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Students Flex Their Critical Thinking Skills with iPads

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As ninth-grade English teacher Liz Pagano dives into using iPads in her class, she's finding ways to use the device for more than just an e-reader. Her students are using critical thinking skills to find and use the most relevant information. I asked her a few follow-up questions about the class's experience.

- How do you think the devices are affecting the way your students understand the content?

We're using them as more than just e-readers. Students are finding their own articles from our online databases and creating presentations using Keynote. The lesson requires that they practice the very important skills of note-taking, summarizing and responding.

- Do you notice a difference in the level of engagement with your students with the readers as compared with print books?

Because the students get to select their own areas of focus, they are much more interested. I definitely see a higher level of engagement. First of all, these devises are personal, so students are able to tailor the information they need quite specifically. This goes beyond personal vocabulary lists (which in itself is fantastic).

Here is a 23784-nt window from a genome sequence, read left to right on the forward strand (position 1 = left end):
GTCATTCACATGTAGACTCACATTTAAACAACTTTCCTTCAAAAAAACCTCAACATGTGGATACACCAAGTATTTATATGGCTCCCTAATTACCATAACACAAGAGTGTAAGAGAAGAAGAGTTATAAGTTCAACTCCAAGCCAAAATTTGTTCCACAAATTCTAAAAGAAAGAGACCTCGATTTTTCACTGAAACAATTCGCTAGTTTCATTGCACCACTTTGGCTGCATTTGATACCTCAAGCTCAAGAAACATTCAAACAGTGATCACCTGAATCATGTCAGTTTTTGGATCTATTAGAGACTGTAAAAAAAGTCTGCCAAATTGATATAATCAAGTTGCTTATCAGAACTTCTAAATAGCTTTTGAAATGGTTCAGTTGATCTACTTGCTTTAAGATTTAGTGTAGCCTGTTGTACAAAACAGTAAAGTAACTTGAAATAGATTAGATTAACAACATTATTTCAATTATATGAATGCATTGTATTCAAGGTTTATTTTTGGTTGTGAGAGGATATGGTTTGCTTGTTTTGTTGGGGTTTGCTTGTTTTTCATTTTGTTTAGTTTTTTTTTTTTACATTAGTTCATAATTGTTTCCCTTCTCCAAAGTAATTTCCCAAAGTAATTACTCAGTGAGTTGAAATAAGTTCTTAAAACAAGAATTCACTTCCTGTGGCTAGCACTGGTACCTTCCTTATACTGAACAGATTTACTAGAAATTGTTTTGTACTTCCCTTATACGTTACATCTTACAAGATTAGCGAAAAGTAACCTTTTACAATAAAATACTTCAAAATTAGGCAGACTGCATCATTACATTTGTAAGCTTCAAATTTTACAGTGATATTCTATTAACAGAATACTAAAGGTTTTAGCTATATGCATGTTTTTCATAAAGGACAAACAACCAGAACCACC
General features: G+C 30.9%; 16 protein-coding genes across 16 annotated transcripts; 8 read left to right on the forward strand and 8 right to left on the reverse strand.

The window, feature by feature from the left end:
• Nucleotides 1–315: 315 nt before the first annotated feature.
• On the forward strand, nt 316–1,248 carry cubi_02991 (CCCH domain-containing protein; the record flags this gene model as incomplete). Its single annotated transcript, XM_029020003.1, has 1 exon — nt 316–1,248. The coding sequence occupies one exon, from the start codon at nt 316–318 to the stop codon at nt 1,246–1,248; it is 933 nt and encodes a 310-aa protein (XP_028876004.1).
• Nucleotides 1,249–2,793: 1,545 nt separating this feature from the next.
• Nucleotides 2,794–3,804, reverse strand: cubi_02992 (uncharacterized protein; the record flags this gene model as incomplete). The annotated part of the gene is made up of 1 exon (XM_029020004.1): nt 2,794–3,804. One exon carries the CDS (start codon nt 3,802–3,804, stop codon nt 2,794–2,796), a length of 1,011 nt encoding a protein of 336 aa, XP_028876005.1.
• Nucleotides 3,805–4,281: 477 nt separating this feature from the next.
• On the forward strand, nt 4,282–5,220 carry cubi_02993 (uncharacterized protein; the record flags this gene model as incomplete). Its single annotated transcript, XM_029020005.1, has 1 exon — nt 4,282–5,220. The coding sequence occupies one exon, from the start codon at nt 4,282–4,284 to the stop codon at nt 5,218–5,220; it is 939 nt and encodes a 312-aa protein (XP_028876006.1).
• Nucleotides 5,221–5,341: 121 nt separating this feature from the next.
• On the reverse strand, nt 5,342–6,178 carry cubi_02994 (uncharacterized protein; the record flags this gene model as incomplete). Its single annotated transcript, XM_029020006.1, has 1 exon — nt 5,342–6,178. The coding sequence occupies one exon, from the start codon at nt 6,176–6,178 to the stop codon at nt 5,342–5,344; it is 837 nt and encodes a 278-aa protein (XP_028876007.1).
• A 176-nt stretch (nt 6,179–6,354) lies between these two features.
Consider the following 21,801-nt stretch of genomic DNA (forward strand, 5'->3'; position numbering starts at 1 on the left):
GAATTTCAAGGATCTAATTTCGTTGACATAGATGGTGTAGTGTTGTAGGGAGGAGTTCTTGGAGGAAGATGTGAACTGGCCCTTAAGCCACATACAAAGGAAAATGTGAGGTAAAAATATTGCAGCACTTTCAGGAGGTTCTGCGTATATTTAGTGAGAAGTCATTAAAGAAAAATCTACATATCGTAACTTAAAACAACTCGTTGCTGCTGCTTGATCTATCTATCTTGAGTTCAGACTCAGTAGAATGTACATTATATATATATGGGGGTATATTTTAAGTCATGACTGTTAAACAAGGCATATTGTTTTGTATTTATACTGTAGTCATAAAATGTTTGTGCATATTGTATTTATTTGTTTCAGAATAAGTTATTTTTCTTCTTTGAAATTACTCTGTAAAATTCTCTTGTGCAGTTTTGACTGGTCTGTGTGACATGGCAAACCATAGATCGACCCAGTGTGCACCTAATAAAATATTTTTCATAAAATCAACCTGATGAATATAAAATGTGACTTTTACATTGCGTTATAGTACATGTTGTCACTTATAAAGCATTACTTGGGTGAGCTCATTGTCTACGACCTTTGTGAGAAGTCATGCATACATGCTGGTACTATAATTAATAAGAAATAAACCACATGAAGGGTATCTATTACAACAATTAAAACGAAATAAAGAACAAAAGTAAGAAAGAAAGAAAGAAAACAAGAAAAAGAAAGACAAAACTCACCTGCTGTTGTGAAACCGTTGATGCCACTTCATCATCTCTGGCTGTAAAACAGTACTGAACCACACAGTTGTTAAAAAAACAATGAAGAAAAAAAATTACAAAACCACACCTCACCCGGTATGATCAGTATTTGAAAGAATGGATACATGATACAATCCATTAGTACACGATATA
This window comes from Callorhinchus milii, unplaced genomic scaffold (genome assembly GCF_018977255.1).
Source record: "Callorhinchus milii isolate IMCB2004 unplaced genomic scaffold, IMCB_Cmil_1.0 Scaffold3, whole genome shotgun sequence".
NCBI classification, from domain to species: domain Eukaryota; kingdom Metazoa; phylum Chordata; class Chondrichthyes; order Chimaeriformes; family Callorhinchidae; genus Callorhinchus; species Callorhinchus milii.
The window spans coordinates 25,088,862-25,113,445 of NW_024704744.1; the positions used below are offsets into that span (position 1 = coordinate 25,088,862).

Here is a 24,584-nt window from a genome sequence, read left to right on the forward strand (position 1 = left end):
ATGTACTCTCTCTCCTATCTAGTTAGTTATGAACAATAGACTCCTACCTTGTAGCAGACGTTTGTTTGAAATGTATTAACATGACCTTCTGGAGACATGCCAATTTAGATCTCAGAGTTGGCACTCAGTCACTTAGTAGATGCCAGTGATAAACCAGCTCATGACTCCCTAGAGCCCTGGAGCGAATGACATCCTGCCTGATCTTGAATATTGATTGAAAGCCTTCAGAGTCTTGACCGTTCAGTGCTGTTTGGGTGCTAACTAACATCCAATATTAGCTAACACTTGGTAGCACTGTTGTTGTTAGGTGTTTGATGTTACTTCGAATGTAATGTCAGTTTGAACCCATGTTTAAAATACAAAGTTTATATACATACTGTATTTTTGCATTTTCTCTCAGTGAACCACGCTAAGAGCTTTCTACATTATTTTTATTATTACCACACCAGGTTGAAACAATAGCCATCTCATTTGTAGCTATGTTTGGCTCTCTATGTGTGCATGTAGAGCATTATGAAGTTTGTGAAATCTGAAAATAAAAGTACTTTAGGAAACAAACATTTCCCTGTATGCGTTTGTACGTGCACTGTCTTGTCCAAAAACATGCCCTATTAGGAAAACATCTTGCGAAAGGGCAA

- How do you think it's changing the way they interact with the materials?

I suspect that understanding content easier because there are so many tools available at their fingertips. There's just something magnetic about that screen. The kids are willing to go to the Internet to find more information because it is just so easy. They are also talking to each other and helping each other along. This is a natural way for "cooperative learning" to work. Someone next to you has already figured out how to copy the article into the "Pages" application and mark it up, so you ask.

Every student can become an expert at some component, and every student is also at the level of trying out new things. It's a great environment. This environment, I believe, is more like the one the students will enter when they go into the workforce. They will not be sitting with paper and pens being asked to regurgitate facts. They will be presented with a great deal of information from multiple sources and they will have to sift through it and make sense of the stuff that matters and explain why it matters to someone else. This is what we are beginning to do in the classroom right now.